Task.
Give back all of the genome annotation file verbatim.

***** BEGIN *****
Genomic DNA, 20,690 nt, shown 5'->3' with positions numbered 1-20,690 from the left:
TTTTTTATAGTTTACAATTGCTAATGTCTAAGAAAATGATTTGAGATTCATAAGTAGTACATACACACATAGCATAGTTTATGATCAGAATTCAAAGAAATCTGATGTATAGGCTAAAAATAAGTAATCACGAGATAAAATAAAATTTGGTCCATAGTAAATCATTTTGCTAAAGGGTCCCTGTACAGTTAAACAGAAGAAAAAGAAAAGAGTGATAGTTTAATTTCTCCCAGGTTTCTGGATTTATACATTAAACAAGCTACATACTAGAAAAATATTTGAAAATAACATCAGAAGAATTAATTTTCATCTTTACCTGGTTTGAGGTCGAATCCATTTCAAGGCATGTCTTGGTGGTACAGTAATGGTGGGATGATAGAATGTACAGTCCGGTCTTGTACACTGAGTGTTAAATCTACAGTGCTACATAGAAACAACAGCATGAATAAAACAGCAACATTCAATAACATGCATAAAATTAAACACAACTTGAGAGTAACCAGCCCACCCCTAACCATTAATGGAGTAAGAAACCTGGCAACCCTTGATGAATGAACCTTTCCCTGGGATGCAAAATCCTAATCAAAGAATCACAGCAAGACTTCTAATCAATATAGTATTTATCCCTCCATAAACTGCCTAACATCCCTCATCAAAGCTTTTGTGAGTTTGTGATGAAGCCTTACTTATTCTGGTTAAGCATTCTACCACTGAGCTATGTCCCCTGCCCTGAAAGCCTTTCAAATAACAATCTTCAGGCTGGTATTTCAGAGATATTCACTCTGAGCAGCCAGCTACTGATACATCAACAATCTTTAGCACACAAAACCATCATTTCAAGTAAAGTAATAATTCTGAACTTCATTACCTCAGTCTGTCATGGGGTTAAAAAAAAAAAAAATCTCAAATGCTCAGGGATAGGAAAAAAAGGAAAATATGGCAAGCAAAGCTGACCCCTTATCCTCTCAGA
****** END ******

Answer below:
Genomic DNA, 20,690 nt, shown 5'->3' with positions numbered 1-20,690 from the left:
TTTTTTATAGTTTACAATTGCTAATGTCTAAGAAAATGATTTGAGATTCATAAGTAGTACATACACACATAGCATAGTTTATGATCAGAATTCAAAGAAATCTGATGTATAGGCTAAAAATAAGTAATCACGAGATAAAATAAAATTTGGTCCATAGTAAATCATTTTGCTAAAGGGTCCCTGTACAGTTAAACAGAAGAAAAAGAAAAGAGTGATAGTTTAATTTCTCCCAGGTTTCTGGATTTATACATTAAACAAGCTACATACTAGAAAAATATTTGAAAATAACATCAGAAGAATTAATTTTCATCTTTACCTGGTTTGAGGTCGAATCCATTTCAAGGCATGTCTTGGTGGTACAGTAATGGTGGGATGATAGAATGTACAGTCCGGTCTTGTACACTGAGTGTTAAATCTACAGTGCTACATAGAAACAACAGCATGAATAAAACAGCAACATTCAATAACATGCATAAAATTAAACACAACTTGAGAGTAACCAGCCCACCCCTAACCATTAATGGAGTAAGAAACCTGGCAACCCTTGATGAATGAACCTTTCCCTGGGATGCAAAATCCTAATCAAAGAATCACAGCAAGACTTCTAATCAATATAGTATTTATCCCTCCATAAACTGCCTAACATCCCTCATCAAAGCTTTTGTGAGTTTGTGATGAAGCCTTACTTATTCTGGTTAAGCATTCTACCACTGAGCTATGTCCCCTGCCCTGAAAGCCTTTCAAATAACAATCTTCAGGCTGGTATTTCAGAGATATTCACTCTGAGCAGCCAGCTACTGATACATCAACAATCTTTAGCACACAAAACCATCATTTCAAGTAAAGTAATAATTCTGAACTTCATTACCTCAGTCTGTCATGGGGTTAAAAAAAAAAAAAATCTCAAATGCTCAGGGATAGGAAAAAAAGGAAAATATGGCAAGCAAAGCTGACCCCTTATCCTCTCAGA